Above Photo: Marcelo Ebrard chairs the XXI Meeting of Foreign Ministers of the Community of Latin American and Caribbean States (CELAC) in Mexico City. July 24, 2021. (Mexico Foreign Ministry)
The fate of the Organization of American States (OAS) will be discussed at the upcoming summit of the Community of Latin American and Caribbean States (CELAC).
In a press conference at Mexico’s embassy in Washington DC on Thursday, Mexico’s Foreign Minister Marcelo Ebrard said that the issue of whether to replace or reform what has become known as the U.S. “Ministry of Colonies” will be addressed at the VI Summit:
“Regarding the [Organization of] American States, there will be a summit of the Community of Latin American and Caribbean States (CELAC) in Mexico City on September 18. We have already confirmed the participation of all the countries. Most of them will be Presidents or Heads of State and in other cases, the Foreign Ministers or corresponding Ministers.”
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“A central issue is that we have to prepare for 2022 the proposal that we are going to make to the United States and Canada on what would be the different future of the Organization of American States. Would it be replaced by another organization? What features would it have, how would it function? That will take place on September 18,” stated Ebrard.
Mexico, which holds the Pro Tempore Presidency of CELAC, has repeatedly criticized the OAS under the direction of Secretary General Luis Almagro who has utilized the organization to advance United States interests throughout Latin America and the Caribbean.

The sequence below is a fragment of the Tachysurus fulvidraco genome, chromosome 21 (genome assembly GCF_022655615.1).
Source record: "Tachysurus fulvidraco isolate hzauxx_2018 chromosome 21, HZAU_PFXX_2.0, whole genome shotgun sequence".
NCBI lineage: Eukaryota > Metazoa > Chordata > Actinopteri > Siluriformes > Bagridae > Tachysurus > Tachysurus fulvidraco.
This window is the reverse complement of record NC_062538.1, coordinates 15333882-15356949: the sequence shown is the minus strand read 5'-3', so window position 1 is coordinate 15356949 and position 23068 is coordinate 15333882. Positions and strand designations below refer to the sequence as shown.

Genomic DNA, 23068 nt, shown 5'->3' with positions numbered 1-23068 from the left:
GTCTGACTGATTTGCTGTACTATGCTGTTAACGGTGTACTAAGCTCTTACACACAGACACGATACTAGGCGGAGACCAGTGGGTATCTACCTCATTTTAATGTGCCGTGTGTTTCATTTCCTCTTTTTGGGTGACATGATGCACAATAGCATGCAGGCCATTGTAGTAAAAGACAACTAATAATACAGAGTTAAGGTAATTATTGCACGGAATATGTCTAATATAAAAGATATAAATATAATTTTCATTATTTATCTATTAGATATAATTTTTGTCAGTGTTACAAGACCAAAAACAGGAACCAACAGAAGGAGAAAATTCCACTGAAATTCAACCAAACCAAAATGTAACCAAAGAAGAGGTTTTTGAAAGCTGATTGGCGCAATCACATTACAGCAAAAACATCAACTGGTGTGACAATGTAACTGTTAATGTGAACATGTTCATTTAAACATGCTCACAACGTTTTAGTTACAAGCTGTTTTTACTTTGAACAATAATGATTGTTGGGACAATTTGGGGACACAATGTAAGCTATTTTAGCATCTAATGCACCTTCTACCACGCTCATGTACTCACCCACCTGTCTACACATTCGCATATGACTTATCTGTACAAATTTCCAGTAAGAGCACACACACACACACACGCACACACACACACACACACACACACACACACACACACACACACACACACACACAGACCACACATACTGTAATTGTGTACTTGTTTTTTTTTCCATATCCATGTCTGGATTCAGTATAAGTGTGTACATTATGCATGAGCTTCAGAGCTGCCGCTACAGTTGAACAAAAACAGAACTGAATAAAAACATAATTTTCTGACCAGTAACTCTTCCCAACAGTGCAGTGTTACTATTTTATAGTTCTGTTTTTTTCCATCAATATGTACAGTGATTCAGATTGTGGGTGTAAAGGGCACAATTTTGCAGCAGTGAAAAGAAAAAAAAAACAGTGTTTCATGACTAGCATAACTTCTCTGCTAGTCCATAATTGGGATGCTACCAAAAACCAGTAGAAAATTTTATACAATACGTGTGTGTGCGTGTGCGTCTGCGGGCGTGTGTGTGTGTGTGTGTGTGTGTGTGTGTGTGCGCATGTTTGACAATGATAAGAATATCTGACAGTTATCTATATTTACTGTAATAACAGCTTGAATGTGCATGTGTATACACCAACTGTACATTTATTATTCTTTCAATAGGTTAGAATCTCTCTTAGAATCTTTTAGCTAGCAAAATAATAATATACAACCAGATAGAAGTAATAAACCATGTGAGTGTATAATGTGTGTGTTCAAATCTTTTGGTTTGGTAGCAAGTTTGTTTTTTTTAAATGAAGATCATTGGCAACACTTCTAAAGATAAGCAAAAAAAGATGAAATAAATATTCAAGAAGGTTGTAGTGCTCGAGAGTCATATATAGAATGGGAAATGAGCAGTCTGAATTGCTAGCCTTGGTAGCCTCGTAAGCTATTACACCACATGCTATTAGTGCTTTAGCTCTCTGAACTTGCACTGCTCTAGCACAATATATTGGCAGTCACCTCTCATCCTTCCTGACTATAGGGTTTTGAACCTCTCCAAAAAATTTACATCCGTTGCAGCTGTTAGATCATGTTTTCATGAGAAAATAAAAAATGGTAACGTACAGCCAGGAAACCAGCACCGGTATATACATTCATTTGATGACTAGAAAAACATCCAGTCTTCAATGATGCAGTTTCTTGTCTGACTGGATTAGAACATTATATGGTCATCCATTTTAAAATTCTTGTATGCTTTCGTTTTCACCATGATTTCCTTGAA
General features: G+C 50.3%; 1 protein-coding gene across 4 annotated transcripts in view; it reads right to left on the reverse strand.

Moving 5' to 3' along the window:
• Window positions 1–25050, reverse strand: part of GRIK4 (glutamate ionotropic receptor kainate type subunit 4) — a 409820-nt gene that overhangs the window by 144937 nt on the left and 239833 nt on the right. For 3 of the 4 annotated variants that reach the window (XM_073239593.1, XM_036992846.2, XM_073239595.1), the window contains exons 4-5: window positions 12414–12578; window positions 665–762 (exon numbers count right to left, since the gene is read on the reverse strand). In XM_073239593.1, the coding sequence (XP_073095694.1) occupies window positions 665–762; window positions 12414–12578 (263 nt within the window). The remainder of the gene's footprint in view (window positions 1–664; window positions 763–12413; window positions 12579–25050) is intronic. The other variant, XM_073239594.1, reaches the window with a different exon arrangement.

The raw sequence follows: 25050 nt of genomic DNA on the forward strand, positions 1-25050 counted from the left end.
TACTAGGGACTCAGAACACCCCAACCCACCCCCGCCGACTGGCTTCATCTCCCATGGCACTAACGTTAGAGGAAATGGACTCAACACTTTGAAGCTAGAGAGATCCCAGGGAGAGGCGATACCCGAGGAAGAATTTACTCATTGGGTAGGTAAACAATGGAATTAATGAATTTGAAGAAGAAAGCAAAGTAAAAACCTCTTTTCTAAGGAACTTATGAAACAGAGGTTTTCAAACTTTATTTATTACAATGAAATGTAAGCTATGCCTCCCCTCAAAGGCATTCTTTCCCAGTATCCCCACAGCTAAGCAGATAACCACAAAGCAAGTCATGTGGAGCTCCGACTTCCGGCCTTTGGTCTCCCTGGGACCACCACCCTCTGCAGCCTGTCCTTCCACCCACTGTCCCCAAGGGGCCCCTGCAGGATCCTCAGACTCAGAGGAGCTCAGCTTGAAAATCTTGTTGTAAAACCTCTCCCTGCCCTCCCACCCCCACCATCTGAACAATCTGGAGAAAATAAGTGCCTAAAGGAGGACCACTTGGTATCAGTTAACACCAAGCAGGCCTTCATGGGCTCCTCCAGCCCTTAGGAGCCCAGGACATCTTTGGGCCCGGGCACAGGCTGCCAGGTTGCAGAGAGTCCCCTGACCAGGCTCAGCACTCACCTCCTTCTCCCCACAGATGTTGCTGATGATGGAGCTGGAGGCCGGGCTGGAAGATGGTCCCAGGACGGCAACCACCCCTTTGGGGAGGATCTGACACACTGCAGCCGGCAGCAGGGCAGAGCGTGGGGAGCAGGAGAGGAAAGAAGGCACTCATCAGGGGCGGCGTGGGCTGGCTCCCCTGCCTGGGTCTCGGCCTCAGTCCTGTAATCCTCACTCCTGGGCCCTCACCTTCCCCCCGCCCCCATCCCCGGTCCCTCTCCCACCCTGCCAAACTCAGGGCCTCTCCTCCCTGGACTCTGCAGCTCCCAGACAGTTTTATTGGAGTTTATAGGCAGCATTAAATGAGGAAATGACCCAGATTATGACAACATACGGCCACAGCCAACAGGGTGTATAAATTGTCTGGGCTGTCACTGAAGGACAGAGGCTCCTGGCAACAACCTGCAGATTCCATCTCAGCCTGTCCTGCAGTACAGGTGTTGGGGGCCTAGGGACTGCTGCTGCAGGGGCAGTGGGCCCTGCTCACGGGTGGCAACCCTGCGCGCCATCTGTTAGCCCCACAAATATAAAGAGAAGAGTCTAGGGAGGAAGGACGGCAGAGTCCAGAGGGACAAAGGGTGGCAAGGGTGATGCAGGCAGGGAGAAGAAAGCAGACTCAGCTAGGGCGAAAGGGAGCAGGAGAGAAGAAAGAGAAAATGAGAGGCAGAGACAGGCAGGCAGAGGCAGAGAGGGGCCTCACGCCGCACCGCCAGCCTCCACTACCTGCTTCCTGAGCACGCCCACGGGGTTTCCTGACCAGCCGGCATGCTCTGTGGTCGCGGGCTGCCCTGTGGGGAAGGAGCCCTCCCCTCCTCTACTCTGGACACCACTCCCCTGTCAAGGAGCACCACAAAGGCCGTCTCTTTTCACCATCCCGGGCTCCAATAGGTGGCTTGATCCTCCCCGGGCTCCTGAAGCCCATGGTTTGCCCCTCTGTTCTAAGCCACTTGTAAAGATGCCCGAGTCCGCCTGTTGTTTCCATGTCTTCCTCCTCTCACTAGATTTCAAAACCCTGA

Foreign Minister Ebrard says the final proposal is expected to be presented to U.S. and Canada during the first half of 2022. The U.S. and Canada are both members of the OAS and do not belong to CELAC.
Back In July, President of Mexico, Andrés Manuel López Obrador, announced that they were seeking to design a plan to replace the OAS with a “truly autonomous body” which would not be anyone’s “lackey”.
The governments of Bolivia, Venezuela, and Argentina have been among those in support of the move. The Presidents of Mexico and Argentina even signed a joint declaration in February, warning of the danger of the OAS as demonstrated through the events of Bolivia’s 2019 electoral process and coup, in addition to other interventionist actions. Colombia has already rejected the proposal to reconfigure or replace the OAS, expressing a desire for closer relations with the U.S. and Canada.